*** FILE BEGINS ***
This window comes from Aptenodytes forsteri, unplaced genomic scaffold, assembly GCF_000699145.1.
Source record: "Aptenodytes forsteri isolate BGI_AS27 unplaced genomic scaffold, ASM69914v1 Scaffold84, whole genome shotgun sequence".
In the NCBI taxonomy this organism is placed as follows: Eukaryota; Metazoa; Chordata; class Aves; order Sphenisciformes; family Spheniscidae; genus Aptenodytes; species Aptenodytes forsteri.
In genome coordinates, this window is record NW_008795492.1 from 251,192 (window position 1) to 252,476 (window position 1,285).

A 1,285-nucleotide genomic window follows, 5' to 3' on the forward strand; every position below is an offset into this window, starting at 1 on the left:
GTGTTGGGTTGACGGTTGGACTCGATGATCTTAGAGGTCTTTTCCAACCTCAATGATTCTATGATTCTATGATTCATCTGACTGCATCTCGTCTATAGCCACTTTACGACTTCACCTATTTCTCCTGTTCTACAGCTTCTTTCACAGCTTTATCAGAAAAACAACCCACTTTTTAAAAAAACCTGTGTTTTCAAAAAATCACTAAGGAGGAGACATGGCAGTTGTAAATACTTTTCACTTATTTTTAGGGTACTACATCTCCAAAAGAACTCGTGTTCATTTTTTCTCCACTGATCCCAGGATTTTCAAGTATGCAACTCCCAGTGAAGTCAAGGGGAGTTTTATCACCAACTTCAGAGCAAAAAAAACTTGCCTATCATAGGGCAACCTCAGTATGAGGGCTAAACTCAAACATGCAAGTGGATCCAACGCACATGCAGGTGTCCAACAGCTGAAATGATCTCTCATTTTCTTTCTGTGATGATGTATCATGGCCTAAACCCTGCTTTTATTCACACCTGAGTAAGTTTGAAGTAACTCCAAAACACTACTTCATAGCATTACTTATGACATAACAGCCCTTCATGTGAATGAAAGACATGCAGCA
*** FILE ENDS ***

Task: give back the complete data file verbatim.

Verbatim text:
This window comes from Aptenodytes forsteri, unplaced genomic scaffold, assembly GCF_000699145.1.
Source record: "Aptenodytes forsteri isolate BGI_AS27 unplaced genomic scaffold, ASM69914v1 Scaffold84, whole genome shotgun sequence".
In the NCBI taxonomy this organism is placed as follows: Eukaryota; Metazoa; Chordata; class Aves; order Sphenisciformes; family Spheniscidae; genus Aptenodytes; species Aptenodytes forsteri.
In genome coordinates, this window is record NW_008795492.1 from 251,192 (window position 1) to 252,476 (window position 1,285).

A 1,285-nucleotide genomic window follows, 5' to 3' on the forward strand; every position below is an offset into this window, starting at 1 on the left:
GTGTTGGGTTGACGGTTGGACTCGATGATCTTAGAGGTCTTTTCCAACCTCAATGATTCTATGATTCTATGATTCATCTGACTGCATCTCGTCTATAGCCACTTTACGACTTCACCTATTTCTCCTGTTCTACAGCTTCTTTCACAGCTTTATCAGAAAAACAACCCACTTTTTAAAAAAACCTGTGTTTTCAAAAAATCACTAAGGAGGAGACATGGCAGTTGTAAATACTTTTCACTTATTTTTAGGGTACTACATCTCCAAAAGAACTCGTGTTCATTTTTTCTCCACTGATCCCAGGATTTTCAAGTATGCAACTCCCAGTGAAGTCAAGGGGAGTTTTATCACCAACTTCAGAGCAAAAAAAACTTGCCTATCATAGGGCAACCTCAGTATGAGGGCTAAACTCAAACATGCAAGTGGATCCAACGCACATGCAGGTGTCCAACAGCTGAAATGATCTCTCATTTTCTTTCTGTGATGATGTATCATGGCCTAAACCCTGCTTTTATTCACACCTGAGTAAGTTTGAAGTAACTCCAAAACACTACTTCATAGCATTACTTATGACATAACAGCCCTTCATGTGAATGAAAGACATGCAGCA